Learning by Design: An Interview with Instructional Designer and Author Julie Dirksen

In eLearning, instructional designers play a critical role. They help define a course’s goals and work to ensure that the knowledge or skills being taught are presented in a way to maximize learning.

Book cover of Design for How People Learn by Julie Dirksen

In a field that can often be quite technical, it’s refreshing to come across a book on eLearning design that doesn’t read like a doctoral dissertation. Instead, Julie Dirksen’s Design for How People Learn, published in November, offers an apposite approach to learning design. Dirksen uses her knowledge and experience in instructional design to walk us through the ways people absorb information, writing with a style that actually practices what she preaches. Last month, Monarch Media sat down with Dirksen to discuss effective instructional design.

Monarch Media: What inspired you to write this book? Was something missing from the traditional learning design conversation?

Julie Dirksen: Yes, I think so. They say that you should write the book you want to read but that you can’t find or hasn’t been written.

I was seeing a lot of dissatisfaction with the way people talk about instructional design. There’s no question there are good instructional designers out there, but too often we focus on technology or process. There isn’t a ton of guidance around the actual design component.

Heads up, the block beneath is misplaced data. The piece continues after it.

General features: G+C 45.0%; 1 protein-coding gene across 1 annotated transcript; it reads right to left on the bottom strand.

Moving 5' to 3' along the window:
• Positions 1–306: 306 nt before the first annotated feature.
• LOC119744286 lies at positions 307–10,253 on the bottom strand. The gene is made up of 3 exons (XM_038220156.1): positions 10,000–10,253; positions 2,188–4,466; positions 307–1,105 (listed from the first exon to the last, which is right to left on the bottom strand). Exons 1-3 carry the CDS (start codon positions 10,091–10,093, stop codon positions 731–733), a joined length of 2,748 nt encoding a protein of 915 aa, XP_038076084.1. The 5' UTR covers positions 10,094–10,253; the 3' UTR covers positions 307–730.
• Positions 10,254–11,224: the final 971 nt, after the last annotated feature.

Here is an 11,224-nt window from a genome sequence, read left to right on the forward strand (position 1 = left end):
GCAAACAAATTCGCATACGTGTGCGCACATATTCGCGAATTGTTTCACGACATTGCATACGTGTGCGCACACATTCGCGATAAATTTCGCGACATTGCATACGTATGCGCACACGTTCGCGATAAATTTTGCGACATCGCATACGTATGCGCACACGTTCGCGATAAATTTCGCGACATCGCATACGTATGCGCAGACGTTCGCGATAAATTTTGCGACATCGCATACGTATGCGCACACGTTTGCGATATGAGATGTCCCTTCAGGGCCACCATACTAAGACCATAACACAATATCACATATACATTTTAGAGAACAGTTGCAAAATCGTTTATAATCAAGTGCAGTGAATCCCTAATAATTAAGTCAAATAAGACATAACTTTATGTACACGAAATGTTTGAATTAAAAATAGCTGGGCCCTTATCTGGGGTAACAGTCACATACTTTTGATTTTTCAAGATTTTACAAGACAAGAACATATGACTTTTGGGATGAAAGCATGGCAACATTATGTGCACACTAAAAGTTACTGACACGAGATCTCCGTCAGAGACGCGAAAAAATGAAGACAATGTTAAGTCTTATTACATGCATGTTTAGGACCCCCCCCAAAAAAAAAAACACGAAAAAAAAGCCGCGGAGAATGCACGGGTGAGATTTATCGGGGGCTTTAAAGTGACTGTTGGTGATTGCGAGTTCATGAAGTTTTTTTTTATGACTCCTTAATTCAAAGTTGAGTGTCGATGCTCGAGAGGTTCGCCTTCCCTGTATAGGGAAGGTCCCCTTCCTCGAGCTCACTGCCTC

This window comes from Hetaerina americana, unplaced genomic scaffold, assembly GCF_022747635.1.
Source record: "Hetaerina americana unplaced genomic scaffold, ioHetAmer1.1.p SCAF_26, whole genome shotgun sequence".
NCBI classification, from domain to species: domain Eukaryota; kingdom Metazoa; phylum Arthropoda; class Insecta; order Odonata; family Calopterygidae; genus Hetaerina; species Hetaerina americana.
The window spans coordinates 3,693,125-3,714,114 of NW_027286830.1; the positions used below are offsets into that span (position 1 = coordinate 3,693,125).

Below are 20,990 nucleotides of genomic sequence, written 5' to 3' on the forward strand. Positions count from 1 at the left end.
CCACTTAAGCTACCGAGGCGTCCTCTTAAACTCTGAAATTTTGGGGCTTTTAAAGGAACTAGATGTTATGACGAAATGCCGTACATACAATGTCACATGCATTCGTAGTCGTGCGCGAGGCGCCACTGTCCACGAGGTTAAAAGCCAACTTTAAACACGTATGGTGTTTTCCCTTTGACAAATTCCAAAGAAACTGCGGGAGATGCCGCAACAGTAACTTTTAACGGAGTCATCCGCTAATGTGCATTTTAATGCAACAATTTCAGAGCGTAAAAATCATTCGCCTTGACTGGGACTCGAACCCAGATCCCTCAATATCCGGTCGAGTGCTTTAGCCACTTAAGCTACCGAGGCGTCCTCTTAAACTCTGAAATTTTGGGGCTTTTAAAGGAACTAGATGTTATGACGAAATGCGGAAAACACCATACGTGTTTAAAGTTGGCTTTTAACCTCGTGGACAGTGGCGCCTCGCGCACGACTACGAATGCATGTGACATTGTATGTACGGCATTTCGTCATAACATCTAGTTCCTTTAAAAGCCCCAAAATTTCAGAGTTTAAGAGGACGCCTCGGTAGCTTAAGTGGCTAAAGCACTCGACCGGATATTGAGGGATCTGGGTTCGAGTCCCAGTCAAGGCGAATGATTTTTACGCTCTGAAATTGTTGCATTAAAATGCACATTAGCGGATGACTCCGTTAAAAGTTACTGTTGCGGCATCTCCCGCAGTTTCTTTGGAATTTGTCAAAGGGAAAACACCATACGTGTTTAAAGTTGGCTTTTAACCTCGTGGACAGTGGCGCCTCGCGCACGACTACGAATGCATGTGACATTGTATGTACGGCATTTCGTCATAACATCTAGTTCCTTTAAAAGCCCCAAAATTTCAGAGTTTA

During my graduate program in instructional design, we learned a lot about analysis and evaluation, but then you get to the actual design part and it’s treated as, “And the magic happens here!” I picked up an instructional design textbook at a conference last year and in 280 pages only four were about the design.

MM: How has research into the ways people learn, coming from fields like cognitive psychology, contributed to instructional design?

JD: One of the motivations behind writing my book is to help people understand the background behind the decisions they’re making. In the education and training field, we have this notion that we should create training that looks like other trainings we’ve seen, because then they will seem professional and competent. There are a lot of things done because they’re traditional, not necessarily because they’re effective.

“When you have unlimited access to knowledge, the key issue is to find ways to provide value around it.”

So if we can understand the underlying principles behind how people think and learn, we can make better judgments about the types of training and courses we create. We can focus on who will be using them and the best and most effective ways to reach those learners.

MM: The way that we think and absorb information changes throughout our lives. In your book, you talk about how young children learn naturally by gleaning information from their environment. Somewhere along the way we lose that ability to learn organically. Within that context, what is the role of instructional designers?

JD: As instructional designers, we need to think of ourselves as facilitators of behavior change rather than as imparters of information. We can get better at pushing out information into the world, but that doesn’t necessarily get us closer to organizations’ bigger goals, such as having happier customers, more sales, or fewer errors.